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Bioinformatics. 2017 Apr 15;33(8):1179-1186. doi: 10.1093/bioinformatics/btw777.

Scater: pre-processing, quality control, normalization and visualization of single-cell RNA-seq data in R.

Author information

1
European Molecular Biology Laboratory, European Bioinformatics Institute, Wellcome Genome Campus, CB10 1SD Hinxton, Cambridge, UK.
2
Wellcome Trust Centre for Human Genetics, University of Oxford, Oxford OX3 7BN, UK.
3
St Vincent's Institute of Medical Research, Fitzroy, Victoria 3065, Australia.
4
Department of Physiology, Anatomy and Genetics, University of Oxford, Oxford OX1 3QX, UK.
5
CRUK Cambridge Institute, University of Cambridge, Cambridge CB2 0RE, UK.
6
Weatherall Institute for Molecular Medicine, University of Oxford, John Radcliffe Hospital, Oxford OX3 9DS, UK.

Abstract

Motivation:

Single-cell RNA sequencing (scRNA-seq) is increasingly used to study gene expression at the level of individual cells. However, preparing raw sequence data for further analysis is not a straightforward process. Biases, artifacts and other sources of unwanted variation are present in the data, requiring substantial time and effort to be spent on pre-processing, quality control (QC) and normalization.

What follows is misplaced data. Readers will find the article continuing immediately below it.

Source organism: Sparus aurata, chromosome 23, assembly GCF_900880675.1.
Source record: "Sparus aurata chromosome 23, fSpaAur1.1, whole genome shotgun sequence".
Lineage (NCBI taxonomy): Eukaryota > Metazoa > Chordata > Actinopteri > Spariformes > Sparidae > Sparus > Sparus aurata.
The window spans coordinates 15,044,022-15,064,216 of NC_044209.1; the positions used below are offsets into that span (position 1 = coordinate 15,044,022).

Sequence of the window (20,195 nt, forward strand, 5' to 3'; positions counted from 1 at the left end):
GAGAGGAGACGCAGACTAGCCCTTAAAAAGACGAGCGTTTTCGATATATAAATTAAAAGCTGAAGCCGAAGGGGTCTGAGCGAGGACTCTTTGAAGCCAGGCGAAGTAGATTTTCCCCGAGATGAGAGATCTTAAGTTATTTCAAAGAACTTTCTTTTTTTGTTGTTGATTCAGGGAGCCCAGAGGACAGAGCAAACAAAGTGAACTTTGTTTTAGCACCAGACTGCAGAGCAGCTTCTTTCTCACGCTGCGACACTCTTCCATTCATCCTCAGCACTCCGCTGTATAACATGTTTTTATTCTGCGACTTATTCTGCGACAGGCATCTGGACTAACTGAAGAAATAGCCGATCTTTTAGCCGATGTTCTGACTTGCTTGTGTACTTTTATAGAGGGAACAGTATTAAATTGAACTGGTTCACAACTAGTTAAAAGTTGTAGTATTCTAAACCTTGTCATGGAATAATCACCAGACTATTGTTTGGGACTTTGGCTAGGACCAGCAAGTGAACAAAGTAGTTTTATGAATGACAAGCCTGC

Results:

We have developed the R/Bioconductor package scater to facilitate rigorous pre-processing, quality control, normalization and visualization of scRNA-seq data. The package provides a convenient, flexible workflow to process raw sequencing reads into a high-quality expression dataset ready for downstream analysis. scater provides a rich suite of plotting tools for single-cell data and a flexible data structure that is compatible with existing tools and can be used as infrastructure for future software development.

Availability and Implementation:

The open-source code, along with installation instructions, vignettes and case studies, is available through Bioconductor at http://bioconductor.org/packages/scater .

Contact:

davis@ebi.ac.uk.

Supplementary information:

Supplementary data are available at Bioinformatics online.

PMID:
28088763
PMCID:
PMC5408845
DOI:
10.1093/bioinformatics/btw777
[Indexed for MEDLINE]
Free PMC Article

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